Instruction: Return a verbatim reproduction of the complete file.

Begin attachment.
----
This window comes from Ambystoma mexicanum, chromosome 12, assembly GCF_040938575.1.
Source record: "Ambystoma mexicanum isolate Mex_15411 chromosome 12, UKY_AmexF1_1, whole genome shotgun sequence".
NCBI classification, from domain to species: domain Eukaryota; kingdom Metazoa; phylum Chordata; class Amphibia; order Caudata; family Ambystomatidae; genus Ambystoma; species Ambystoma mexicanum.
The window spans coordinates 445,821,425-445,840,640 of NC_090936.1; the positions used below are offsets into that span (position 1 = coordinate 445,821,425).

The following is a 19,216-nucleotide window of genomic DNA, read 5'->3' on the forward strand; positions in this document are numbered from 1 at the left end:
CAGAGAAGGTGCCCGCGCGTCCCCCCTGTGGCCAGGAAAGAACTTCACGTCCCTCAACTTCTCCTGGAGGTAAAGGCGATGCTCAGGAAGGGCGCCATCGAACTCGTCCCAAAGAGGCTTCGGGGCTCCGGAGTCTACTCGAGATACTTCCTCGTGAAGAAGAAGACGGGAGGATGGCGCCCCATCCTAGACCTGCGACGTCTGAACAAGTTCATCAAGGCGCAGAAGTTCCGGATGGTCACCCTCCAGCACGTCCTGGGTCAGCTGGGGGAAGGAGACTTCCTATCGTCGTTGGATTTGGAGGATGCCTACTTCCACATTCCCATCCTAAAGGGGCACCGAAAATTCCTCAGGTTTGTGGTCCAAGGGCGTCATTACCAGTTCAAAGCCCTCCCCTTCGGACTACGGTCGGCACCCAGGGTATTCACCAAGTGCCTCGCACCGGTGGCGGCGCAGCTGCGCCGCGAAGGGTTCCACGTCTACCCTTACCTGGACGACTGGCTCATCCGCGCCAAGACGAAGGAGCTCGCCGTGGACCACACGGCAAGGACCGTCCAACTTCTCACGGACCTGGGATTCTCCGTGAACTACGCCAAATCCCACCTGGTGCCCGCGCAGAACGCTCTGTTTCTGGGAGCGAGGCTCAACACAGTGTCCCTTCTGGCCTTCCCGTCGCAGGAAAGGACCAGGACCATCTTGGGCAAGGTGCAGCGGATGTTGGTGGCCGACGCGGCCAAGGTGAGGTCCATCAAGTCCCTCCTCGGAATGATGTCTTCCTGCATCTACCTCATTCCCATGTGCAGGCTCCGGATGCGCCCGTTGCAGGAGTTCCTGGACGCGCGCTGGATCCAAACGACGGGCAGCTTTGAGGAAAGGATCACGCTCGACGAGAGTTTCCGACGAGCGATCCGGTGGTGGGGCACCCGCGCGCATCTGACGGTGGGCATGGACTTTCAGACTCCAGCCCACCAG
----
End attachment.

This window comes from Ambystoma mexicanum, chromosome 12, assembly GCF_040938575.1.
Source record: "Ambystoma mexicanum isolate Mex_15411 chromosome 12, UKY_AmexF1_1, whole genome shotgun sequence".
NCBI classification, from domain to species: domain Eukaryota; kingdom Metazoa; phylum Chordata; class Amphibia; order Caudata; family Ambystomatidae; genus Ambystoma; species Ambystoma mexicanum.
The window spans coordinates 445,821,425-445,840,640 of NC_090936.1; the positions used below are offsets into that span (position 1 = coordinate 445,821,425).

The following is a 19,216-nucleotide window of genomic DNA, read 5'->3' on the forward strand; positions in this document are numbered from 1 at the left end:
CAGAGAAGGTGCCCGCGCGTCCCCCCTGTGGCCAGGAAAGAACTTCACGTCCCTCAACTTCTCCTGGAGGTAAAGGCGATGCTCAGGAAGGGCGCCATCGAACTCGTCCCAAAGAGGCTTCGGGGCTCCGGAGTCTACTCGAGATACTTCCTCGTGAAGAAGAAGACGGGAGGATGGCGCCCCATCCTAGACCTGCGACGTCTGAACAAGTTCATCAAGGCGCAGAAGTTCCGGATGGTCACCCTCCAGCACGTCCTGGGTCAGCTGGGGGAAGGAGACTTCCTATCGTCGTTGGATTTGGAGGATGCCTACTTCCACATTCCCATCCTAAAGGGGCACCGAAAATTCCTCAGGTTTGTGGTCCAAGGGCGTCATTACCAGTTCAAAGCCCTCCCCTTCGGACTACGGTCGGCACCCAGGGTATTCACCAAGTGCCTCGCACCGGTGGCGGCGCAGCTGCGCCGCGAAGGGTTCCACGTCTACCCTTACCTGGACGACTGGCTCATCCGCGCCAAGACGAAGGAGCTCGCCGTGGACCACACGGCAAGGACCGTCCAACTTCTCACGGACCTGGGATTCTCCGTGAACTACGCCAAATCCCACCTGGTGCCCGCGCAGAACGCTCTGTTTCTGGGAGCGAGGCTCAACACAGTGTCCCTTCTGGCCTTCCCGTCGCAGGAAAGGACCAGGACCATCTTGGGCAAGGTGCAGCGGATGTTGGTGGCCGACGCGGCCAAGGTGAGGTCCATCAAGTCCCTCCTCGGAATGATGTCTTCCTGCATCTACCTCATTCCCATGTGCAGGCTCCGGATGCGCCCGTTGCAGGAGTTCCTGGACGCGCGCTGGATCCAAACGACGGGCAGCTTTGAGGAAAGGATCACGCTCGACGAGAGTTTCCGACGAGCGATCCGGTGGTGGGGCACCCGCGCGCATCTGACGGTGGGCATGGACTTTCAGACTCCAGCCCACCAG